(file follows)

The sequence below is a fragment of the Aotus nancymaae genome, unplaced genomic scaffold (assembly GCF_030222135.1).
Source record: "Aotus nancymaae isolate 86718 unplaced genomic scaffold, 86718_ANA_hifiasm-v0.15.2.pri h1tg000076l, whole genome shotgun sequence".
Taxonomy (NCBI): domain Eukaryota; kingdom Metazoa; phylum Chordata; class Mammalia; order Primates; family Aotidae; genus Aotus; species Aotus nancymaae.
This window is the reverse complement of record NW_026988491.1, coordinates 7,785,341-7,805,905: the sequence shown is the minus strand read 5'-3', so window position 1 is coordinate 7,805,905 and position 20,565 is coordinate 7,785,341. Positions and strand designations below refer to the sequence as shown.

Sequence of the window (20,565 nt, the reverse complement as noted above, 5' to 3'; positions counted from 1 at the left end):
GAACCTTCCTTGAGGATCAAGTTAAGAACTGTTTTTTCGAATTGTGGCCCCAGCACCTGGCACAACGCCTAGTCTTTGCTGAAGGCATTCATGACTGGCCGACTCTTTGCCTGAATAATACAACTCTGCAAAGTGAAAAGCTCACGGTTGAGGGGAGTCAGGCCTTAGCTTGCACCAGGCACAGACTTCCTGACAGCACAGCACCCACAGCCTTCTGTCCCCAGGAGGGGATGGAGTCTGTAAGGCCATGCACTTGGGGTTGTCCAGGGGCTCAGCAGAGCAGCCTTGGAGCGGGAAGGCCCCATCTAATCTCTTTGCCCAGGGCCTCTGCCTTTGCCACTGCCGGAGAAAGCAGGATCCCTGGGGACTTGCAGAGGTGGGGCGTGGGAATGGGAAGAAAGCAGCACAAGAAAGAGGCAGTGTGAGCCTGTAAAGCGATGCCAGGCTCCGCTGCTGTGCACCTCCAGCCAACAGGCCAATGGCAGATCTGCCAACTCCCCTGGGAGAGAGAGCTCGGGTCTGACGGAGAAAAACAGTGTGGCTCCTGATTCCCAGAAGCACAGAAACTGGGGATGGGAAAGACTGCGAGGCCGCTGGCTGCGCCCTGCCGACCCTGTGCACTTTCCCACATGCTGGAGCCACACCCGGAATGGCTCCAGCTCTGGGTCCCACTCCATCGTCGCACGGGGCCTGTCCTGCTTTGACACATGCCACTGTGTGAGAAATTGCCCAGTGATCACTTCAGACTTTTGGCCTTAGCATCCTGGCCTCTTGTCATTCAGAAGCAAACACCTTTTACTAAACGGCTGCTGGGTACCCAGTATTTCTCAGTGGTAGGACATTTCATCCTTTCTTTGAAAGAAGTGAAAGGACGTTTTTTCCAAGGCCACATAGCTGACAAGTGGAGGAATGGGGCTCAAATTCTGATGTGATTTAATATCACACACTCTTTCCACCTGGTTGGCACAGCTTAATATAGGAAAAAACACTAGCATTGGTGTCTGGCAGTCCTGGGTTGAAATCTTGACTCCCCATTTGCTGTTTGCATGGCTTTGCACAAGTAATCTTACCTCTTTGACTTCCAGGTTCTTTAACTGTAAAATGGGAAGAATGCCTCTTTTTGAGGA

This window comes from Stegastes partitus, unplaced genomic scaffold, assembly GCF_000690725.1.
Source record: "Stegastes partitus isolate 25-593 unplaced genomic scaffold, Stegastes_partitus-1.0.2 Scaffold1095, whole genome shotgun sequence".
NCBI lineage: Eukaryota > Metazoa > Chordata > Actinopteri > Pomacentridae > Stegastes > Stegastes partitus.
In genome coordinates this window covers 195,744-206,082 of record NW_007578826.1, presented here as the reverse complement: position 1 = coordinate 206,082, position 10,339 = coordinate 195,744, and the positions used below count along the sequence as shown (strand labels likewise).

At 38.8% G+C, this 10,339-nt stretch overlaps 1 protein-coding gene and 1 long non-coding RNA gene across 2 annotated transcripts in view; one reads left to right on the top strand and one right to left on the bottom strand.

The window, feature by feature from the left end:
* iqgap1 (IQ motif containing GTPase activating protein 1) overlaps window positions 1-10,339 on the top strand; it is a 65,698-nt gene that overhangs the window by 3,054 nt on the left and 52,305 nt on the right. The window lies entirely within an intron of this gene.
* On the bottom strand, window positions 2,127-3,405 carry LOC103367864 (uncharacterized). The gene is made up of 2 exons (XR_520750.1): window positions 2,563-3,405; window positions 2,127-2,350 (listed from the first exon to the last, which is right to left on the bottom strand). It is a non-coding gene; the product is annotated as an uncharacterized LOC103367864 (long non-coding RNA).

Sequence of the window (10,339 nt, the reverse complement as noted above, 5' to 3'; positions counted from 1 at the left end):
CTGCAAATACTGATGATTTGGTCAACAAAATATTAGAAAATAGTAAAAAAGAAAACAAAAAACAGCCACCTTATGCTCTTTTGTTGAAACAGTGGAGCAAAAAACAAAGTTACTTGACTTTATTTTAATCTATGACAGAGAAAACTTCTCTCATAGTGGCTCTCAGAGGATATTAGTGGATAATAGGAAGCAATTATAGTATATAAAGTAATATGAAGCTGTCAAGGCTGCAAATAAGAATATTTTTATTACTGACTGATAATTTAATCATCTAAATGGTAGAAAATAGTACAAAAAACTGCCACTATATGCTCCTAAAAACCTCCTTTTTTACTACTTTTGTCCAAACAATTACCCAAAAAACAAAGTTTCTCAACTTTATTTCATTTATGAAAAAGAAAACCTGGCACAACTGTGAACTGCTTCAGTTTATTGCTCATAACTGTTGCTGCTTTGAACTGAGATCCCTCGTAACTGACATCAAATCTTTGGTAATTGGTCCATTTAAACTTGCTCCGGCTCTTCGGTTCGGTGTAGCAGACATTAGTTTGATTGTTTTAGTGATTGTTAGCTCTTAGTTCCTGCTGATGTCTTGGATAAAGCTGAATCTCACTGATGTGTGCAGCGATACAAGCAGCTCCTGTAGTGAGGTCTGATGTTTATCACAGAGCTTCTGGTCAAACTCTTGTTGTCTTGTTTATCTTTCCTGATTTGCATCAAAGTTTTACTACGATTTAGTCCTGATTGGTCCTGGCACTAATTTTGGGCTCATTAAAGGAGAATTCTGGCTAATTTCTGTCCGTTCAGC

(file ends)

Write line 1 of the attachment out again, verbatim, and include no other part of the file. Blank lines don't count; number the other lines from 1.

The sequence below is a fragment of the Aotus nancymaae genome, unplaced genomic scaffold (assembly GCF_030222135.1).